Step-By-Step Guide To Your First Successful Open Source Contribution

If you’ve never contributed to open source (and don’t know how to get started), here’s YOUR step-by-step guide. Read time: 10 minutes.

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Here’s what we’re going to cover:

  1. Removing Blockers to You Actually Contributing
  2. Picking a Project That’s Right For You
  3. How To Prep For Your First Contribution
  4. How To Practice On a Real Project With Real Issues – Risk-Free
  5. Doing The Pull Request
  6. Handling Criticism
  7. Next Steps – Use Open Source to Get New Jobs

Getting Started

You’ve heard that contributing to open source is great for your career.

That’s true.

Your contributions are portable proof that you have both attributes needed to be a successful software developer:

  • You have technical skills
  • You have people skills

Besides that, it just feels great.

But (and here’s the problem) it’s hard to get started. Open-source has its own foreign language. In addition, if you’re not familiar with git version control, it’s even worse.

If you don’t know how to use the git command line, fix that now. It’s not hard. Here are two resources you need:

Open-source needs you, and in a way, you need open-source. I’ve already mentioned it, but the satisfaction is just the start. Keep at it, and you build a reputation that leads to true job security as you can eventually be seen as an expert due to your full commit history.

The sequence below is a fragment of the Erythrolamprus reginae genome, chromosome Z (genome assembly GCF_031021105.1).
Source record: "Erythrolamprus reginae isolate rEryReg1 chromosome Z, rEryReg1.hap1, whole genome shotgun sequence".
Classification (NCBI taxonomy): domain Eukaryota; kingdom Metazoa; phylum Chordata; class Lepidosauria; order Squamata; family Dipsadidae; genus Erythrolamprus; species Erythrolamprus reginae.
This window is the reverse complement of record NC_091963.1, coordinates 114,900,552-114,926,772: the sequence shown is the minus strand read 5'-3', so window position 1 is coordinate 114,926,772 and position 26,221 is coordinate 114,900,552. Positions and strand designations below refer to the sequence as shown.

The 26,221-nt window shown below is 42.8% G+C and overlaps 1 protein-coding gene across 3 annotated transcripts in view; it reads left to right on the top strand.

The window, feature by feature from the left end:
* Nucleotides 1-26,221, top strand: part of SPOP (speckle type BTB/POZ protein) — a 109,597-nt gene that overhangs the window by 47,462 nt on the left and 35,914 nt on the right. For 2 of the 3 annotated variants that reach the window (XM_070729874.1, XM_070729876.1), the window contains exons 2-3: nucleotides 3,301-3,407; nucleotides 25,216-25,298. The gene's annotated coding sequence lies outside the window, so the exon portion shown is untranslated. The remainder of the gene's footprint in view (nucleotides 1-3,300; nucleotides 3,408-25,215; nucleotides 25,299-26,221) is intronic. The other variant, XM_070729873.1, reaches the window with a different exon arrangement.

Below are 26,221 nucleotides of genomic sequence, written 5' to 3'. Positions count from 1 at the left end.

Removing Blockers to You Actually Contributing

Not knowing where to start isn’t your fault, and we’ll get you unstuck now.

Any of these sound familiar?

  1. How or where do I get started?
  2. I don’t see many beginner issues.
  3. Lots of projects look too intimidating or complex.
  4. What if I commit to a bug fix and then can’t do it?
  5. What actually is the step-by-step process for a contribution?

Let’s address each one.

How or where do I get started?
Keep reading. I address this step-by-step.

I don’t see many beginner issues.
You can ignore this concern. It’s not real. Suspend your disbelief if you need to, but when you follow the plan I’d laid out below, this doesn’t matter.